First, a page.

I have to remind myself and my sister that all dogs die of something. Very few of them just go to sleep one night in a comfy warm bed when they are really old and never wake up again. That is a fantasy death that we'd all like for them to have. Nope. They get cancer and other crappy illnesses and they try to be strong, not make a fuss and hang on for us. Unfortunately they rely on us to make the 'hard decision' at the 'right time' whether we are ready or not. It's frigging hard. Even if you know your dog you will second guess yourself. Did I leave it too long? Did I do it too soon?

My advice is if they become a risk to themselves in your absence or if they no longer actively engage with you in your presence then it might be time. Don't leave it to the last minute to spend time together or spoil them or you might miss out like we did. Comfort them with your words and touch. Live in the moment together for as long as you can. Those little things mean the world to a dog.

Hugs to you. I know exactly how much this sucks.

Appreciate you sharing this Little Gifts. What a deeply life changing experience for you all. As much as you were lucky to have her, she was lucky to have you guys caring so much for her. That last sad week you had with her doesn't define all the other months and years that you had together. Wonderful memories ????

I have a 16 yr old girl as well and tend to put a lot of her aches/ incontinence to old age and i think to some extent the vets do as well. After reading your story though i don't think I'll accept that as a reason without extra investigation.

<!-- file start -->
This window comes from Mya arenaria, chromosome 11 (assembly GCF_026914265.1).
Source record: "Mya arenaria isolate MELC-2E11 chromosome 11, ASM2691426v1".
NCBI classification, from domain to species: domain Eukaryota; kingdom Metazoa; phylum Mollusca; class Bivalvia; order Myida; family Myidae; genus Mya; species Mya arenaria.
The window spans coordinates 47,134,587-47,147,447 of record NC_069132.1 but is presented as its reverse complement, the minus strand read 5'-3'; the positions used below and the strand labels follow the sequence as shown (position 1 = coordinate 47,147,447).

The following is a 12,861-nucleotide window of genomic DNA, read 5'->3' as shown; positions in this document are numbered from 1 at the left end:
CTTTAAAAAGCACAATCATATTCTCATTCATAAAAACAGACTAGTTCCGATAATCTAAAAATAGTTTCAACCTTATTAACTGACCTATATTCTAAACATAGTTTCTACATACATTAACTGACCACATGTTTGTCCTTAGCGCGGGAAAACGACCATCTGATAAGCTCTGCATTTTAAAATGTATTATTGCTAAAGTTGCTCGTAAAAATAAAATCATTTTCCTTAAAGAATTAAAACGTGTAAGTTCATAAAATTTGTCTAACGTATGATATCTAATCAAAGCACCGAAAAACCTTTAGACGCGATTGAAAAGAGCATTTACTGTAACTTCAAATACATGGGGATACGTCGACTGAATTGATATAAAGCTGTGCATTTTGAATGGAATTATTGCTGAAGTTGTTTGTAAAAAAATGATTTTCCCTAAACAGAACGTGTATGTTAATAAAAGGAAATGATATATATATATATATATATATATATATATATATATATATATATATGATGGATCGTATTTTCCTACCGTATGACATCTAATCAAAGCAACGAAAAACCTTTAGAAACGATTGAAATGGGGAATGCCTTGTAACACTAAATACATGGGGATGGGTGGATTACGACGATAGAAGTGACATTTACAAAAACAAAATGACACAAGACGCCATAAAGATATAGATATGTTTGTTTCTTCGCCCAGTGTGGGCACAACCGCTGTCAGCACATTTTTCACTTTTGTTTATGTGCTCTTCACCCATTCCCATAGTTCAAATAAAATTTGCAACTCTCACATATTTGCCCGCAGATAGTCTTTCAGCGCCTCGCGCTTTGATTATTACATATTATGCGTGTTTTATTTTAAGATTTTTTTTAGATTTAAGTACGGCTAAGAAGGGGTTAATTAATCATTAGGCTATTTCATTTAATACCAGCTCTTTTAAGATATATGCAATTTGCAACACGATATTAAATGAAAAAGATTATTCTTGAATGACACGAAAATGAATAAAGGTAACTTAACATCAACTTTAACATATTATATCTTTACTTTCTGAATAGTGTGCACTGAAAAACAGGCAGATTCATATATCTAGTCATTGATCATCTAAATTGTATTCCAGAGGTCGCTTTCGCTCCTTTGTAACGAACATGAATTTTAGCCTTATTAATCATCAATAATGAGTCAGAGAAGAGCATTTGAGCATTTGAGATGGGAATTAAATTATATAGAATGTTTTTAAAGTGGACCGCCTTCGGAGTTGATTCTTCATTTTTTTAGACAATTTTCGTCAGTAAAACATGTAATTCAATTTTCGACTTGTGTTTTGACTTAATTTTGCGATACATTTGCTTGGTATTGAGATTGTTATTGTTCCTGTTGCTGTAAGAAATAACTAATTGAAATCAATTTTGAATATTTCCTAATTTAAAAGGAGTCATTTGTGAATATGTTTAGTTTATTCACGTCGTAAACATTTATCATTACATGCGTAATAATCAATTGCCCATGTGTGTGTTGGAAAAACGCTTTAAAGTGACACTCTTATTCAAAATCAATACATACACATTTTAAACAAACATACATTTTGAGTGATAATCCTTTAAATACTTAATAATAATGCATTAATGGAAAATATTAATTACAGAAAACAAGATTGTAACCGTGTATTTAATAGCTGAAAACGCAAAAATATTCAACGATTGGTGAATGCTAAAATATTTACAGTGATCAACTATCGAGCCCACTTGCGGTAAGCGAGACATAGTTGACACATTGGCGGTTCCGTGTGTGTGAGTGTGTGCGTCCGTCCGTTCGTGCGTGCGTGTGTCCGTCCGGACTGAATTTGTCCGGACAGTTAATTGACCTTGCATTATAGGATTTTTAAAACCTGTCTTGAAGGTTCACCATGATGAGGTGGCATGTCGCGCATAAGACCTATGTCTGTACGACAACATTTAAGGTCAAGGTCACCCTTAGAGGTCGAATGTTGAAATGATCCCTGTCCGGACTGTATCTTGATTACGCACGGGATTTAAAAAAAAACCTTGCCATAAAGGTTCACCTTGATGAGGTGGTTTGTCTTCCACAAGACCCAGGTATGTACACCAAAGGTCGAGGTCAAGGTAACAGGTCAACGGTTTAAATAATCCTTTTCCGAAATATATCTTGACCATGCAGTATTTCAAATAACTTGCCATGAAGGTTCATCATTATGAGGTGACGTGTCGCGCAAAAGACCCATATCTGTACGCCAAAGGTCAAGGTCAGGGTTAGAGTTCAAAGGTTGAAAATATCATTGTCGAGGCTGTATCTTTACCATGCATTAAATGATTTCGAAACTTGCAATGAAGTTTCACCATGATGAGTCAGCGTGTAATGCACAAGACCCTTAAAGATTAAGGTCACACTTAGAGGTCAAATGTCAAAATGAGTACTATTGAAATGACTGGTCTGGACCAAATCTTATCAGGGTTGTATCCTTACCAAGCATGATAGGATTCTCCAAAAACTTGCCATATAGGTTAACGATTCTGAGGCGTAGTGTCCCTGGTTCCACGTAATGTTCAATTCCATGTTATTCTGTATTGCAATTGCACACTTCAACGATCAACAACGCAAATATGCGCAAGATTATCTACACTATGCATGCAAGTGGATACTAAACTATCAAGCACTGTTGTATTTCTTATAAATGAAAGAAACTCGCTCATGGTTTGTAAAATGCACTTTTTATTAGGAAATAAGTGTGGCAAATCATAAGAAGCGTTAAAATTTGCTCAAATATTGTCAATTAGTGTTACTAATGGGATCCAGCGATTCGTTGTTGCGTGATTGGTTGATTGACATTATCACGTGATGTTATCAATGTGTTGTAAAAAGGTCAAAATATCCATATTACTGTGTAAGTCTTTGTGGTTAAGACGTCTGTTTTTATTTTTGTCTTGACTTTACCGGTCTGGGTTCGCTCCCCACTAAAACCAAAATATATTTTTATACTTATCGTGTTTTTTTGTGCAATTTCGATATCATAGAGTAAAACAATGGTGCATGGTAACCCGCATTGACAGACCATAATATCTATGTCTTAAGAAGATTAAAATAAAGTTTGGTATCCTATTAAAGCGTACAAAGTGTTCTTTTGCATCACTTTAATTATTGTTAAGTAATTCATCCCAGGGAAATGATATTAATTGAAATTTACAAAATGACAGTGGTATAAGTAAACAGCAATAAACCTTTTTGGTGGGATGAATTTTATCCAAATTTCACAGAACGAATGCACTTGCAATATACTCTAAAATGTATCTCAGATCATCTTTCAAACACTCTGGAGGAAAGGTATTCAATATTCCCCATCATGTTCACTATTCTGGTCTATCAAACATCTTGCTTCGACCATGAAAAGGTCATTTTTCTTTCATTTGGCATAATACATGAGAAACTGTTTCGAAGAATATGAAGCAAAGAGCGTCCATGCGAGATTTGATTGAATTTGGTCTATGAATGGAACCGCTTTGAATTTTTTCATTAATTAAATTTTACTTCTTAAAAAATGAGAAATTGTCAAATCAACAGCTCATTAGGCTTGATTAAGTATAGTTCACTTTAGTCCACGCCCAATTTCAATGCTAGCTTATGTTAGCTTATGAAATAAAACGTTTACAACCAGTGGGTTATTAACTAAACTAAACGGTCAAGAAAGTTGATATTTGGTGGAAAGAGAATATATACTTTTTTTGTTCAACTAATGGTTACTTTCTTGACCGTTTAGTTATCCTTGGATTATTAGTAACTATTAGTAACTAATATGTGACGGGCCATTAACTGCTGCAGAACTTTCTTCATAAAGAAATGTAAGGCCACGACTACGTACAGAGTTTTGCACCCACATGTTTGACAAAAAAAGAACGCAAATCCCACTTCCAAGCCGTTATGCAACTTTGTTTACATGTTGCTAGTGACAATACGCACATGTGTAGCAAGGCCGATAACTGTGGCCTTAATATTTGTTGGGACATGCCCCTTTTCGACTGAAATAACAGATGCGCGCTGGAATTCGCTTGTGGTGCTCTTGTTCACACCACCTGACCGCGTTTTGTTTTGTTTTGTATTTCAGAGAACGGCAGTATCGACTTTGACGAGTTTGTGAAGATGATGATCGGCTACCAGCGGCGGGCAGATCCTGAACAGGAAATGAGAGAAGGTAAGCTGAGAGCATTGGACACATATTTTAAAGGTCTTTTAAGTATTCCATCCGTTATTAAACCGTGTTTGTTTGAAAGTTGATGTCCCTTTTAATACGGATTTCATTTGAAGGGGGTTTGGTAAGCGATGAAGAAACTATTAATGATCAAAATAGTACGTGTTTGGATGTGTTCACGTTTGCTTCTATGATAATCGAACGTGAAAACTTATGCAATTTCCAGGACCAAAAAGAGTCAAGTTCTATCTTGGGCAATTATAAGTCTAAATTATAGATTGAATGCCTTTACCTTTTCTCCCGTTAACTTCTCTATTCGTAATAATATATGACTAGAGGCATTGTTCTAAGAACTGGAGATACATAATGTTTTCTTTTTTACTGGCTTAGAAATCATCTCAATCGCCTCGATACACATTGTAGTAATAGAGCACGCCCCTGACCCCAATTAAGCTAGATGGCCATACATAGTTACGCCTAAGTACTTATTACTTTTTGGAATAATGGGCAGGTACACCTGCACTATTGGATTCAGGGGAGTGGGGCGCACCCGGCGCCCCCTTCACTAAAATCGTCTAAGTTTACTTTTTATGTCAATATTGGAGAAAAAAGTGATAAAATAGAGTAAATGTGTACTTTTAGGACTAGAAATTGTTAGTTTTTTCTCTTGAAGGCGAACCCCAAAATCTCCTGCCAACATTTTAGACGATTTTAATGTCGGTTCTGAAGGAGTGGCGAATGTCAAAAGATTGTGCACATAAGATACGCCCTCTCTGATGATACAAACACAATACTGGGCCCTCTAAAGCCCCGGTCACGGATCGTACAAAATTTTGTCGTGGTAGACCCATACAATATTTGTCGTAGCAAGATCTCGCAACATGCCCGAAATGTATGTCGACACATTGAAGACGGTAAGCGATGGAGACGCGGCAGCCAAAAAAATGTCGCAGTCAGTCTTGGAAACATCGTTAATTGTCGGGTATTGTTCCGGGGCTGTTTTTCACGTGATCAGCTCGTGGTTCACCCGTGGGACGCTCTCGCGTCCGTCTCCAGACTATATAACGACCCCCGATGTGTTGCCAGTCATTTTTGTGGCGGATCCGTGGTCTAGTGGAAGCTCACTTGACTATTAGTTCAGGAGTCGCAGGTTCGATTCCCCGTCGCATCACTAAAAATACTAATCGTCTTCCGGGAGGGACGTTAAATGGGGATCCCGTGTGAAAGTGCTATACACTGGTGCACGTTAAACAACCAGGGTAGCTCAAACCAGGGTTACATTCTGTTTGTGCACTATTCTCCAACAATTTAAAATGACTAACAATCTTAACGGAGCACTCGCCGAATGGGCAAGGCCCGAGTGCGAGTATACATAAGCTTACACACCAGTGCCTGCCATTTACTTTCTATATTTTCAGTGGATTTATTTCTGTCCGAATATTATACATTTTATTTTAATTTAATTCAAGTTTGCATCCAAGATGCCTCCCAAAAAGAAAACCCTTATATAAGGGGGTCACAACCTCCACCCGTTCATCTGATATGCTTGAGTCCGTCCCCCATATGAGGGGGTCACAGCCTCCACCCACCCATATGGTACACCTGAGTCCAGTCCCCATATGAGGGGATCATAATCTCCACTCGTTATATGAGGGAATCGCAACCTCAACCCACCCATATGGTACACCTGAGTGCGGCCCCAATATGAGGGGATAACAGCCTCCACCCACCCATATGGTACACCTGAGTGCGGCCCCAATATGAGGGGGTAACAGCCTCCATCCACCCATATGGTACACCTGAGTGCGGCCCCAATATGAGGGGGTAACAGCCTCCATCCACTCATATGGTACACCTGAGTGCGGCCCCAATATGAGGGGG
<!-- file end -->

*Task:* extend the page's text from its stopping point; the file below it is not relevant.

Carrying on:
My heart goes out to you and your sister. I hope that when the time is right your sister can find her 2nd heart dog. Our hearts are big enough to love again ????

Love your advice.....thanks xx

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That last sad week you had with her doesn't define all the other months and years that you had together. Wonderful memories ????

You started this thread asking for help and advice .......... amongst all the gold is this piece you wrote that shines more than anything, for me.

Another DOL going through the watching, racing around the house and yard when dogs not immediately in sight. :cry: :cry:

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Thank you Swain. Yes we have lots of great memories and pictures and two other dogs to keep us distracted so we are lucky in that way. I wasn't posting my recent experience to detract from what you are going through but to express how difficult a time this is and how emotional and hard on ourselves we can get. We wait and watch and agonise and perhaps we need to be more like our dogs and be in the moment while we can. I'm sure they devote no time to worrying about the end because they are too busy just enjoying the now. Of course it is hard to find a balance between going with the flow and oh my dog we need to the emergency vet right now.

There's not really a way to make this easier. I'm so sorry you are going through this but at least you know here on DOL you are not alone.

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Thank you Swain. Yes we have lots of great memories and pictures and two other dogs to keep us distracted so we are lucky in that way. I wasn't posting my recent experience to detract from what you are going through but to express how difficult a time this is and how emotional and hard on ourselves we can get. We wait and watch and agonise and perhaps we need to be more like our dogs and be in the moment while we can. I'm sure they devote no time to worrying about the end because they are too busy just enjoying the now. Of course it is hard to find a balance between going with the flow and oh my dog we need to the emergency vet right now.